The Baltimore Orioles enjoyed a rare feel-good game tonight, delighting in the dominant pitching of 22-year-old Sidney Ponson and an unceremonious spanking of Atlanta Braves ace Greg Maddux. That the whole thing occurred without the participation of Albert Belle is open to interpretation.

Belle was benched for the first time this season during the Orioles' 6-2 victory in front of a sellout crowd of 47,428 at Turner Field.

"Albert Belle just didn't play. That's the only comment I'm going to make," Orioles Manager Ray Miller said. "I don't want to talk about Albert Belle. We just had a kid pitch an outstanding game."

A cynic would say that Belle had as much impact on this game as he has on most others, which is to say next to none. How did the Orioles (23-36) get along without Belle? They scored six runs, slightly higher than their average per game this season (5.34). They bashed 12 hits -- three of them by Jeff Conine, who replaced Belle in the cleanup spot and in right field -- which is also higher than the season average (9.52 per game).

They also got a dominant performance from Ponson (6-4), who was pitching for the first time since leaving the team on Tuesday to attend the funeral of his grandmother in Aruba. Ponson pitched perhaps his best game of the season, further establishing himself as the Orioles' ersatz number two starter, tossing a complete game while giving up only five hits and a walk.

In his last five starts, Ponson has a 3-1 record with a 2.84 earned run average and has gone at least seven innings four times.

"He has the pitches to be a premier starter, a number one," Miller said. "He's establishing all his pitches. He was pretty awesome."

Miller's decision to bench Belle came two days after Belle and Miller had a heated argument in the Orioles' dugout during a game at Florida. After Belle failed to run out a ground ball in the ninth inning of a 4-2 victory, Miller took him out of the game on a strategic double-switch.

According to a team source, Belle was not fined, and will be back in the lineup Saturday.

Before the game, Miller gave no reason for benching Belle, saying only that combined with Thursday's off day, "that's two days off for him, and hopefully he'll be fresh for [Saturday]. . . . I don't want to get into the whys and wheres."

Belle's consecutive-games-played streak, which had been the longest active streak in the majors, ended at 392. Although Miller said before the game that Belle would be available for pinch-hit duty, the situation never arose.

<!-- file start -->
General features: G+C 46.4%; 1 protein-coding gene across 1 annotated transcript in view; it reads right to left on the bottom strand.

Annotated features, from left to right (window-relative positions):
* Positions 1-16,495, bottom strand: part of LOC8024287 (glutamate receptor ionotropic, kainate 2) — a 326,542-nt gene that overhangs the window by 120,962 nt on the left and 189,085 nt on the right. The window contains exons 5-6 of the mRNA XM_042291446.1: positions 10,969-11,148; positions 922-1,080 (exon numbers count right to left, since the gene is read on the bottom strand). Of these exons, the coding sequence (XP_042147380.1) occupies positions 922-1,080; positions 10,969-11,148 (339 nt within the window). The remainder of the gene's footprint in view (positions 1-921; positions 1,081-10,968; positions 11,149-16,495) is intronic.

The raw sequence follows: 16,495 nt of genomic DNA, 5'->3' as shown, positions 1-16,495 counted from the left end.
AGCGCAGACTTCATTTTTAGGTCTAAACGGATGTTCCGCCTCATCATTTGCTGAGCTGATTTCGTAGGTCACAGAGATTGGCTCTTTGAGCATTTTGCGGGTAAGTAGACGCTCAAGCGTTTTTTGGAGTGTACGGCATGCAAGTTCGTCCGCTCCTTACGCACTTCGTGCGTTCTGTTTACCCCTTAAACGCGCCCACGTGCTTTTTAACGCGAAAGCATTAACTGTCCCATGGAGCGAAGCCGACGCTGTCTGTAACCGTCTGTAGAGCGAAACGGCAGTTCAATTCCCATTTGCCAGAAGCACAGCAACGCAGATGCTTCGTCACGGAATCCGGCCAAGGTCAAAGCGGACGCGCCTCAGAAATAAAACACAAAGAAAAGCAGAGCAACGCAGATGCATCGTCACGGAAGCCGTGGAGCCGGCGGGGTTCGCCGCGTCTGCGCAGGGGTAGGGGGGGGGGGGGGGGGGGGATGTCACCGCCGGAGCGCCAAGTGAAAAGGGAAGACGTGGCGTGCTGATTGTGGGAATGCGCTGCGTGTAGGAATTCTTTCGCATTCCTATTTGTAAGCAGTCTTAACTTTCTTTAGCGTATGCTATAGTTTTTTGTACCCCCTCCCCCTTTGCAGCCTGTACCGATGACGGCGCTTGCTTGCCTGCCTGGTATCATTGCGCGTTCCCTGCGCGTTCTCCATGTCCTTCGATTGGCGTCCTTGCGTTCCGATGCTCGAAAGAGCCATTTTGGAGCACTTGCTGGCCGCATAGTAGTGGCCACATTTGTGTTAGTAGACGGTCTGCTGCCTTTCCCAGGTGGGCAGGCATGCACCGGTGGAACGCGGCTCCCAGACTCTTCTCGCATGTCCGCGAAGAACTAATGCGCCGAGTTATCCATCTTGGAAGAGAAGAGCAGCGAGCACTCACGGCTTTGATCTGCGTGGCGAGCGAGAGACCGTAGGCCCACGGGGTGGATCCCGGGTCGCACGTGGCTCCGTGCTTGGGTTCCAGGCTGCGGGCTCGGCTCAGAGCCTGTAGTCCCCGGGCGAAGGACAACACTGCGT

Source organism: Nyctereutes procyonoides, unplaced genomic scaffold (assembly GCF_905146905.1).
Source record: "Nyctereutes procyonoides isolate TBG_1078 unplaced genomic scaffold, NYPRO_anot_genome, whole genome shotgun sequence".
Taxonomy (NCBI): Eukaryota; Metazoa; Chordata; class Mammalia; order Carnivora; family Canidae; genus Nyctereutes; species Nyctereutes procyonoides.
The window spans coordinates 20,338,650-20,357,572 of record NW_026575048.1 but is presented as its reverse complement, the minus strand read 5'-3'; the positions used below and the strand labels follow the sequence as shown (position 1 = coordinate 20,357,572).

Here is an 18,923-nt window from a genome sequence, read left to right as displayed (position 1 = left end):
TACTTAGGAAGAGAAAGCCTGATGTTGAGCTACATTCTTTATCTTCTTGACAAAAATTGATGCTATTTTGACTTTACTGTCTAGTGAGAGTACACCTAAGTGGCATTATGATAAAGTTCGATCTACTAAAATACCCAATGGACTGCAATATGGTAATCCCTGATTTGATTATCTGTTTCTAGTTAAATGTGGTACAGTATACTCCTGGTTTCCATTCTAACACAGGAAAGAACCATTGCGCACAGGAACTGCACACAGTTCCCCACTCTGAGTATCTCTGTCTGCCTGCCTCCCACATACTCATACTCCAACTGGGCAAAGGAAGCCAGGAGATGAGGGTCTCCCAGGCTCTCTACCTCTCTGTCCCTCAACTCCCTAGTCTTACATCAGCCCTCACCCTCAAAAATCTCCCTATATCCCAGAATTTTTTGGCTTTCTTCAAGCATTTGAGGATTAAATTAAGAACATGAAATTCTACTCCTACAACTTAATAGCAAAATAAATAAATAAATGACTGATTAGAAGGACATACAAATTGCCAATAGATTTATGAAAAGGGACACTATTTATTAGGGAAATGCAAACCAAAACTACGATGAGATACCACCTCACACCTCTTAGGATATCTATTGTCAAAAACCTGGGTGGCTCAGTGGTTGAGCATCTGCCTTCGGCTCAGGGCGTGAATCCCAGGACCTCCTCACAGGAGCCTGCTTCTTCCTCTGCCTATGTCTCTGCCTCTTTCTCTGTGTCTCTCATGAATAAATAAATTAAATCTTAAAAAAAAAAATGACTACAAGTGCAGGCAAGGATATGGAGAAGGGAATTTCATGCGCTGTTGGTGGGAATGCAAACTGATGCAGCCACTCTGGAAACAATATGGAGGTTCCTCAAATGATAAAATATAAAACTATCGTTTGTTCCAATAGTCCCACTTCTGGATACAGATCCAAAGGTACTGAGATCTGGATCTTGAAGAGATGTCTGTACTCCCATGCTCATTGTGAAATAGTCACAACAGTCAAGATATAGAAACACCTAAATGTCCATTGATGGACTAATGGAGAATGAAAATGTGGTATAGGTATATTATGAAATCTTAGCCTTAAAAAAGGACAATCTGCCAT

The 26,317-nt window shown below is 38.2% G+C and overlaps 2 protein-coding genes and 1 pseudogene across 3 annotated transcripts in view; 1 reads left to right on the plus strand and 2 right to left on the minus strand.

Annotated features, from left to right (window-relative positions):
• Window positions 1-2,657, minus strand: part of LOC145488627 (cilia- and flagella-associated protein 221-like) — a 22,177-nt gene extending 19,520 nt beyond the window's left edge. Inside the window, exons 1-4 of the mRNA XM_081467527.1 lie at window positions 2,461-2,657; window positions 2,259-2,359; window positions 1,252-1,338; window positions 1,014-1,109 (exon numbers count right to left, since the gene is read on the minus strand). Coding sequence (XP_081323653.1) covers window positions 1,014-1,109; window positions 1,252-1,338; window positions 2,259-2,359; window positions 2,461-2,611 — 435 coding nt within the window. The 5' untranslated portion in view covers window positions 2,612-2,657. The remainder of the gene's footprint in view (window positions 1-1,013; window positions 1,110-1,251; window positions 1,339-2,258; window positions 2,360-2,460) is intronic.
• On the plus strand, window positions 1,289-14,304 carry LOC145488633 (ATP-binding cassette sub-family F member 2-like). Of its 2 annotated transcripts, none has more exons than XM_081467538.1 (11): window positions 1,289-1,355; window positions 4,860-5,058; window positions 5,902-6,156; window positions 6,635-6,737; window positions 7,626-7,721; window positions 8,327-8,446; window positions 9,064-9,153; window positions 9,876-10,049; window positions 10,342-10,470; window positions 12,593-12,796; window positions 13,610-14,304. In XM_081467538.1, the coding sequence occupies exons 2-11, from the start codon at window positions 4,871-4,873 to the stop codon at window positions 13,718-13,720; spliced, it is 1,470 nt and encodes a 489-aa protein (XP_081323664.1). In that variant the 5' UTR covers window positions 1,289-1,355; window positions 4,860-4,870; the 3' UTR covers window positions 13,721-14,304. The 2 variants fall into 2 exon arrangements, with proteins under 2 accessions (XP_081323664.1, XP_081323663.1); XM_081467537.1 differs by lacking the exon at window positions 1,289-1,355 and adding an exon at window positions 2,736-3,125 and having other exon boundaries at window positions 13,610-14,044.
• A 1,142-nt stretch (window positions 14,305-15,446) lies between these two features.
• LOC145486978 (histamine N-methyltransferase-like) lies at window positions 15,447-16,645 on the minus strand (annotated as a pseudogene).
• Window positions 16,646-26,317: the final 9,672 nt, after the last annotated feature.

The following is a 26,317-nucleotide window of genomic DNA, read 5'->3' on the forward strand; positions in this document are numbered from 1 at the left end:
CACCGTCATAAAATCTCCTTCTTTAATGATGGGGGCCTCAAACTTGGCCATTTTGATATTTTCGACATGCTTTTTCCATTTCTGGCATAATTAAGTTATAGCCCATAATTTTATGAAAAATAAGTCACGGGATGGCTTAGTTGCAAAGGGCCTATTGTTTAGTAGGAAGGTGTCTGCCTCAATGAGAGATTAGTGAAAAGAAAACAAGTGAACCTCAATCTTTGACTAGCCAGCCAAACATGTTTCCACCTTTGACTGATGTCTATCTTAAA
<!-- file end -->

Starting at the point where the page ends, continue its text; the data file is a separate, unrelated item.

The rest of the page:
Maddux, whose 5-4 record and 4.64 ERA are incongruous with the four Cy Young Awards on his resume, was undone by his defense and a few too many fat pitches in the Orioles' five-run sixth. B.J. Surhoff crushed his 12th homer to lead off the inning, and also crushed a liner to the wall in right to end the inning, as the Orioles batted around.

In between, Will Clark lined a double to left field that Ryan Klesko botched with an ill-advised dive; shortstop Ozzie Guillen failed to make a play on Cal Ripken's chopper over the mound (Ripken was given a hit); and Guillen dropped a toss from second baseman Bret Boone on a double-play ball off the bat of Delino DeShields.

In six innings, Maddux was tagged with 10 hits, increasing his National League-leading total to 121. Opponents are hitting a staggering .331 off him.

Maddux was thoroughly outpitched by Ponson, who struck out six -- including Braves slugger Chipper Jones three times. Through the first seven innings, Ponson faced only three batters over the minimum, giving up a run on a suicide squeeze executed to perfection by Maddux.

Miller never even felt the need to get the bullpen warming up until Eddie Perez doubled to drive in Randall Simon with the Braves' second run. But Miller never needed to go to the bullpen, as Ponson retired the next three batters to get out of the inning.

And as Ponson strutted off the mound, game ball in hand, following the final out of the ninth, a stream of teammates filed out of the Orioles' dugout to shake his hand. The first player out of the dugout? It was Belle.

CAPTION: Albert Belle, right, sits next to hitting coach Terry Crowley during game that ended his streak of consecutive games at 392. It was longest active streak.

CAPTION: Cal Ripken is safe at second as ball eludes Ozzie Guillen, who is charged with error, during Orioles' five-run sixth.